[W]hy do we have such a pervasive “illusion” to begin with? Apparently, he [Coyne] knew this was coming, and answered thus in the USA Today article: “where do these illusions of both will and ‘free’ will come from? We’re not sure. I suspect that they’re the products of natural selection, perhaps because our ancestors wouldn’t thrive in small, harmonious groups — the conditions under which we evolved — if they didn’t feel responsible for their actions.”Coyne's response:
As far as I can tell there is no empirical evidence whatsoever to support such speculation. To the contrary, we know of plenty of social animal species that seem to thrive very well indeed without requiring the illusion of free will to keep them in line. Certainly social insects don’t need to be fooled that way, and it is hard to imagine even species of social mammals, including most primates, needing to engage in deliberate reasoning before deciding how to behave toward fellow group members.
Note that I said, “We’re not sure.” I really have no idea why we have the illusion of agency, and was just speculating that it may be an adaptation. But it might not be—it could be an epiphenomenon of having complex brains. By the way, our brains are far more complex than those of social insects, and we process many more inputs than those of, say, ants. A big ant could not function as a human being. And we have no idea whether animals engage in deliberate reasoning, though this morning’s kitteh post suggest that cats can, and I certainly think that primates can.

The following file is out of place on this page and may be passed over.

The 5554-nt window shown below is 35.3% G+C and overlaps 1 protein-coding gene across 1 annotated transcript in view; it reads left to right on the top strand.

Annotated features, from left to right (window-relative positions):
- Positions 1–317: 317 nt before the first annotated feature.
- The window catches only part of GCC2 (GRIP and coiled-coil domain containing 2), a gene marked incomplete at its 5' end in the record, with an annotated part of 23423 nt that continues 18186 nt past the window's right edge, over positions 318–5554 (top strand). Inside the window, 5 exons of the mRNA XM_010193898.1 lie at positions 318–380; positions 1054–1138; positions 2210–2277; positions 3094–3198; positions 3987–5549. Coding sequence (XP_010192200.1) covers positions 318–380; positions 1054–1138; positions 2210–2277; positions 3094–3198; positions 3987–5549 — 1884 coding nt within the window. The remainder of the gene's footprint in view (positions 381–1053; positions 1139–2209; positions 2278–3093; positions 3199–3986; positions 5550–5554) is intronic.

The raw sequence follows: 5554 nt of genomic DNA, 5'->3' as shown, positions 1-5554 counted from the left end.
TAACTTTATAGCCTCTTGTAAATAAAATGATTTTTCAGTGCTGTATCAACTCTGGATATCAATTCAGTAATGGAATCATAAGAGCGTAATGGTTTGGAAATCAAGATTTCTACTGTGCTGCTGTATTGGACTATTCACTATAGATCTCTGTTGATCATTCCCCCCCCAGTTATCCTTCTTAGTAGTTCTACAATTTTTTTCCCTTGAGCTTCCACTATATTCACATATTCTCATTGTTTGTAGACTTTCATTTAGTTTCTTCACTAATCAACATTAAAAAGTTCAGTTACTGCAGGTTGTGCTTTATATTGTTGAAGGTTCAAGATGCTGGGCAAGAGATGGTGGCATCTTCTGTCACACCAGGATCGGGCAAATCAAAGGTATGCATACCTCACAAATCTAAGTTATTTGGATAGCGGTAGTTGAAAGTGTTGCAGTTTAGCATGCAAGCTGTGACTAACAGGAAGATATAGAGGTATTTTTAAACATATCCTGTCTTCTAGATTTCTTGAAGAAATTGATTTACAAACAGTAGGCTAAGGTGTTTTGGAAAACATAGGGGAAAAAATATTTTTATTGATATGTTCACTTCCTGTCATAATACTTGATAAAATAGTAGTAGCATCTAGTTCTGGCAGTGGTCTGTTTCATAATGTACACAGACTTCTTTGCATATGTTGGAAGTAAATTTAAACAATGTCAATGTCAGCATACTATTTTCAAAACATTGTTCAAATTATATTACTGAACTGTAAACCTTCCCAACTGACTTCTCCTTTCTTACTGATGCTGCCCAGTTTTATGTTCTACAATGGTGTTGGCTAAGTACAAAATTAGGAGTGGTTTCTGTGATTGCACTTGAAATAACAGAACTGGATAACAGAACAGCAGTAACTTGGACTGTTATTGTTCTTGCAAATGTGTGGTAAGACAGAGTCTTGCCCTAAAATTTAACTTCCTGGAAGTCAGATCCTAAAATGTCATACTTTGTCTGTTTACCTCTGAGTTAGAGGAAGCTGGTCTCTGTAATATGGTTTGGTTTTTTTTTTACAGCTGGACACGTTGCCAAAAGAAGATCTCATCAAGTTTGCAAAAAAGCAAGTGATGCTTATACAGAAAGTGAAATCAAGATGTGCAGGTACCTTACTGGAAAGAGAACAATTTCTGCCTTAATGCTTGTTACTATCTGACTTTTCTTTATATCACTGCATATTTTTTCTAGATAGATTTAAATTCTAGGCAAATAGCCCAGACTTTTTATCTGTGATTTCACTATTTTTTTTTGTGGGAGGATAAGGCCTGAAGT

But it doesn’t matter. I have no idea about why we have the illusion of free agency, nor am I deeply invested in an evolutionary, much less an adaptive, answer.
Me: Given that Coyne's blog is titled "Why Evolution Is True" (and I believe it is true), it is notable to me that he can't mount more of a defense of his natural-selection-did-it speculation about the supposed illusion of free will. It's not just that "we're not sure," it's really that the logic of evolution seems to point in a very different direction. Wouldn't natural selection weed out those creatures that devote so much brainpower to maintaining an illusion? Wouldn't it give preference to the hominids that don't think they have free will and don't care? I'm not the first to ask such questions (philosopher John Searle has asked them for years), nor am I the first to suspect that maybe some kind of free will involving genuine indeterminism arose because it carries a survival advantage (such as by allowing an organism to act in ways that predators can't predict). Of course, lest anyone point out I'm speculating, I have to admit: we're not sure.